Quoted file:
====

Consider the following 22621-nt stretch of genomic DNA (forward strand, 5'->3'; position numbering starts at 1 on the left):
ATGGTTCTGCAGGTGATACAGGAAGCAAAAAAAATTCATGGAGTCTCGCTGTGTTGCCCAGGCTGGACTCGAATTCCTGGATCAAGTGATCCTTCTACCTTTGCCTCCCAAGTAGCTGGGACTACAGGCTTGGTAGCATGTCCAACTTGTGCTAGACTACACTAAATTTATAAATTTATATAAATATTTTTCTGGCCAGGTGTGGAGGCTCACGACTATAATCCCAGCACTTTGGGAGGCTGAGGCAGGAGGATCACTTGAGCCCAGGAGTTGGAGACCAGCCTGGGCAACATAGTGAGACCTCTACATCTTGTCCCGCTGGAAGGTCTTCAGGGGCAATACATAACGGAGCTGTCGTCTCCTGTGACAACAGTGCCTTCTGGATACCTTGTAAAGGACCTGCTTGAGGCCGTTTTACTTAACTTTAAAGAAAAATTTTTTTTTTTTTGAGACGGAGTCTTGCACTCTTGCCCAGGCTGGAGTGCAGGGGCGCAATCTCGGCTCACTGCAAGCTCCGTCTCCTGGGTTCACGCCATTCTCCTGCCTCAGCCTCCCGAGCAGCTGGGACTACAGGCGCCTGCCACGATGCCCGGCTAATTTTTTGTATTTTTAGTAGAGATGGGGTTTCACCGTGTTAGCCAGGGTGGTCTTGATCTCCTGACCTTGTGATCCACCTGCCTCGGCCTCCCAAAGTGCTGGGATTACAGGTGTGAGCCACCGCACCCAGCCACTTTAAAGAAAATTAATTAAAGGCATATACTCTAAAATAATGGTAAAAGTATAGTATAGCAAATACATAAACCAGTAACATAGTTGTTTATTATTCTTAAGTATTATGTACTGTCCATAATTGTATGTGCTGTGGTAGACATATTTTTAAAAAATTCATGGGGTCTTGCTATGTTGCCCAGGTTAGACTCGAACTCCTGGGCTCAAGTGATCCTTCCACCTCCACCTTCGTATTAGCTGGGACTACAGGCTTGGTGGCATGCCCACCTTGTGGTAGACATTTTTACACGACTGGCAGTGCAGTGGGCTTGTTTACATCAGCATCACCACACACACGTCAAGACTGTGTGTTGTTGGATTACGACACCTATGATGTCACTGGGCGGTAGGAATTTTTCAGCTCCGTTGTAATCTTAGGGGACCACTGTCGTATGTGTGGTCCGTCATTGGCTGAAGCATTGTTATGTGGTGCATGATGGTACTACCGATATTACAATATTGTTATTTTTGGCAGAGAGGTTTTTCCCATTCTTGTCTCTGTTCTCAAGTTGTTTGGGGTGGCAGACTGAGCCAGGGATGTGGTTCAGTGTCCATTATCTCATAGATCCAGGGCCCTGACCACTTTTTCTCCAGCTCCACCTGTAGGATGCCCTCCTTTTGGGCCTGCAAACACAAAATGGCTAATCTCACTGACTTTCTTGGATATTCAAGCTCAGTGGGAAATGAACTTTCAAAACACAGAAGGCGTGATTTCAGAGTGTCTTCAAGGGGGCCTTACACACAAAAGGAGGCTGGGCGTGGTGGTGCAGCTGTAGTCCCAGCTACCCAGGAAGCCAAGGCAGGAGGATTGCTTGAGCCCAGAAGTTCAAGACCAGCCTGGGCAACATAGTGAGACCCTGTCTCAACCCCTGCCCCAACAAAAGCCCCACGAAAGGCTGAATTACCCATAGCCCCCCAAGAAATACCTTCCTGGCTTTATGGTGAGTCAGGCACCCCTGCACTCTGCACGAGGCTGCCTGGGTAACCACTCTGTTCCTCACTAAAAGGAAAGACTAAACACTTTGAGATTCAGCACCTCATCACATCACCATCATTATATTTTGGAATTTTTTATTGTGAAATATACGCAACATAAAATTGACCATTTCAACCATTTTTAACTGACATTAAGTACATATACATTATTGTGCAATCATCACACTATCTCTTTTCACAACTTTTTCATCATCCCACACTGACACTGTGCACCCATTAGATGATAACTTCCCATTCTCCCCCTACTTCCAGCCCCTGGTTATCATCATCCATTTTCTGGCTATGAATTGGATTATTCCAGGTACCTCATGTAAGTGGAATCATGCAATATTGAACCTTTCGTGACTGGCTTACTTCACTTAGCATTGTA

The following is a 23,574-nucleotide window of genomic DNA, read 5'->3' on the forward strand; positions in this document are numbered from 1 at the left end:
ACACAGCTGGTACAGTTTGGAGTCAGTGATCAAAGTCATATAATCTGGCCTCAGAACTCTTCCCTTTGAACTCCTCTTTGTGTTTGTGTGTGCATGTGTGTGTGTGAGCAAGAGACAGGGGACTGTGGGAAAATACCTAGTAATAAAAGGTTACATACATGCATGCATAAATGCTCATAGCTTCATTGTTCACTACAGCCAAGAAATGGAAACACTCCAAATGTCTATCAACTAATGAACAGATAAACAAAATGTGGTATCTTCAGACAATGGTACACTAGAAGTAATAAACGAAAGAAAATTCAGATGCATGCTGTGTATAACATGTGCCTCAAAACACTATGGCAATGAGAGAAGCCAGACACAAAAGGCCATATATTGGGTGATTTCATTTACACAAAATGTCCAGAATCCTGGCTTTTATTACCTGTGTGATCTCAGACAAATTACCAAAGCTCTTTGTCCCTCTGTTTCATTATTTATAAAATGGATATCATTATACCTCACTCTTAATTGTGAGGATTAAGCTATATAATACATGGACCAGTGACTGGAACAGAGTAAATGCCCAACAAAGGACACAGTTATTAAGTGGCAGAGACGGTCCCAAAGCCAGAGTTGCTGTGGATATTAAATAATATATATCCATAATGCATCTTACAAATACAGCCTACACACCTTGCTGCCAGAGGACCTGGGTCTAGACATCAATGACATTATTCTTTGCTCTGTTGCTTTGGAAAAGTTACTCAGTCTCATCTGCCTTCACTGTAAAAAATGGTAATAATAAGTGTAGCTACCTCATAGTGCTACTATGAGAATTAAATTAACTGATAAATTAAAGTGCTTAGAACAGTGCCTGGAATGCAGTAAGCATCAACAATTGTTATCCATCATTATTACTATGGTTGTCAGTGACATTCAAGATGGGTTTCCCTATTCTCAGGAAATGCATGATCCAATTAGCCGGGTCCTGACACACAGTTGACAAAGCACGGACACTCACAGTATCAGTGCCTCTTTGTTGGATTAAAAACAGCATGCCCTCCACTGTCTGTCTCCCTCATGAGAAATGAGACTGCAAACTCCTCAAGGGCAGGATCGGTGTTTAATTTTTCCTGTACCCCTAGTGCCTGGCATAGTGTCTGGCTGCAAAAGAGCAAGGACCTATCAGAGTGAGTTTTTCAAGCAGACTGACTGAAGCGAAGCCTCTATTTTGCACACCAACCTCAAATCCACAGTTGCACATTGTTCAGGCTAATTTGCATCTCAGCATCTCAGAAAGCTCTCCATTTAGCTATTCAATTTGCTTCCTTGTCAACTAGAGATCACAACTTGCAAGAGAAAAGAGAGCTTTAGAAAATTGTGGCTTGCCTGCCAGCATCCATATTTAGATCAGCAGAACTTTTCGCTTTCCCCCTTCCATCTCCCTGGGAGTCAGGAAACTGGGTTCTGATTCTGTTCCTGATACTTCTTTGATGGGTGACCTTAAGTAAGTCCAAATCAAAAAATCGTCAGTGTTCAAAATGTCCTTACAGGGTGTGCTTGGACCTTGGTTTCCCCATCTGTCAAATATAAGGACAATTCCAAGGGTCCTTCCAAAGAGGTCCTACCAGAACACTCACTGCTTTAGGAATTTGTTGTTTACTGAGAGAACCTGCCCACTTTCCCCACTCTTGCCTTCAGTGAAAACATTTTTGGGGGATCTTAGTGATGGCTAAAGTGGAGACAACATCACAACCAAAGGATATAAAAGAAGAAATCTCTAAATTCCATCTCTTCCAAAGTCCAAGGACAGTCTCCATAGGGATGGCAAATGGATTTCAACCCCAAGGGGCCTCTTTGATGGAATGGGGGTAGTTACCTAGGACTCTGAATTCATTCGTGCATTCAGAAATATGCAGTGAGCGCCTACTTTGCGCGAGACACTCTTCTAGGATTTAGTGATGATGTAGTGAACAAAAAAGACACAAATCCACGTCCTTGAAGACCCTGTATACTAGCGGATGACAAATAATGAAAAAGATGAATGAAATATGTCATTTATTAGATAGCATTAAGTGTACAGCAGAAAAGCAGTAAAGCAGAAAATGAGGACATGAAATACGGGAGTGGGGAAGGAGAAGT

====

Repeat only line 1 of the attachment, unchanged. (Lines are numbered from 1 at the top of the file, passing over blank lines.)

Consider the following 22621-nt stretch of genomic DNA (forward strand, 5'->3'; position numbering starts at 1 on the left):